The food you choose in your diet is part of the bottom line of your diet. An unhealthy diet can have negative ramifications on your health, and your skin is no different.
While there are some foods that can aid your skin health because of the presence of key vitamins, for the most part, the common advice applies. Eat an adequate amount of fruits, vegetables, and other nutrients and you will reap the benefits. But choose unhealthy options, and your skin may see some drawbacks.
A poor diet can increase your risk of inflammation, acne breakouts, and early aging of your skin.
The Importance of Vitamin E in Skin Health
The vitamins C, D, and E are the most important in skin care.
Of these, vitamin E is arguably the most overlooked. It is found in vegetable oils, nuts, leafy greens, and some fortified foods.
Vitamin E will not treat a skin condition, but it can help slow the moisture loss in your skin to keep your skin soft. Think of it as a natural moisturizer.
Does Drinking Water Keep Your Skin Healthy?
The Mayo Clinic says men should drink 15.5 cups of water each day and women should drink 11.5 cups each day. That sounds like a LOT of water, but remember you get about 20% from the food you eat.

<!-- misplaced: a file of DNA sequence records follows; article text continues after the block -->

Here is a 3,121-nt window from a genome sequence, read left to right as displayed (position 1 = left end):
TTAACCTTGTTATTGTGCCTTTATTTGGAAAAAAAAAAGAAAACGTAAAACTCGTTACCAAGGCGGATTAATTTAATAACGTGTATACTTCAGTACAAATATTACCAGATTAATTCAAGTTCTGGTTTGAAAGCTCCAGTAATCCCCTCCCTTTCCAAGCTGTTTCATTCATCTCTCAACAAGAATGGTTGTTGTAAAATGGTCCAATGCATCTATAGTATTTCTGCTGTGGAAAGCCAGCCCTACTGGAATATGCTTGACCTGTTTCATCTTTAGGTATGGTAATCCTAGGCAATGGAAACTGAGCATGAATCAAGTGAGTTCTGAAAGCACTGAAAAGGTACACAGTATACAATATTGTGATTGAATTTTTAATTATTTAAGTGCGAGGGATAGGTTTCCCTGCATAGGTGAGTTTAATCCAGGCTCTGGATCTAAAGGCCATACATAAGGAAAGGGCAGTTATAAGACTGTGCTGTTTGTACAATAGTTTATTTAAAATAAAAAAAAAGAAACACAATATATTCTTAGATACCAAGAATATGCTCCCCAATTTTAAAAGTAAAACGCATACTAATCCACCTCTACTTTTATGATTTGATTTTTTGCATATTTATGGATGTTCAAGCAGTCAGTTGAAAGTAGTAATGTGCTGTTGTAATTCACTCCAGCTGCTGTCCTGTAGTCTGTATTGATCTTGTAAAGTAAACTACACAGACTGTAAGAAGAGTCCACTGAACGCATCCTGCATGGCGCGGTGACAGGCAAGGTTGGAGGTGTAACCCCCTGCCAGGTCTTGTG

Drinking plenty of water can help you urinate more frequently to remove waste from your body, regulate your body temperature, and cushion your joints. But for some people, increasing water intake may also help their skin.
If you are already drinking only small amounts of water each day, increasing your intake closer to the recommended amount can help clear your skin. If you already consume enough water to keep yourself from feeling thirsty throughout the day, it is unlikely that drinking large amounts of additional water will improve your skin.
What does Gluten do to Your Skin?
Patients diagnosed with celiac disease have negative reactions to consuming gluten. Among abdominal discomfort, diarrhea, and other symptoms, some patients with celiac disease experience dermatitis herpetiformis.
Dermatitis herpetiformis is a rash that can form as a result of gluten consumption, though that is almost exclusively found in patients with celiac disease.
Unless you have celiac disease, it is unlikely removing gluten from your diet will have any effect on your skin.
How Sugar Affects Your Skin
Sugar is a common culprit for raising blood sugar as well as inflammation. Acne breakouts can occur as a result. Low-glycemic diets were studied for weight loss purposes in a 2009 diet, and researchers also discovered acne improved in study participates as well.
Sugar also can break down the collagen that supports your skin, causing it to begin sagging at a younger age.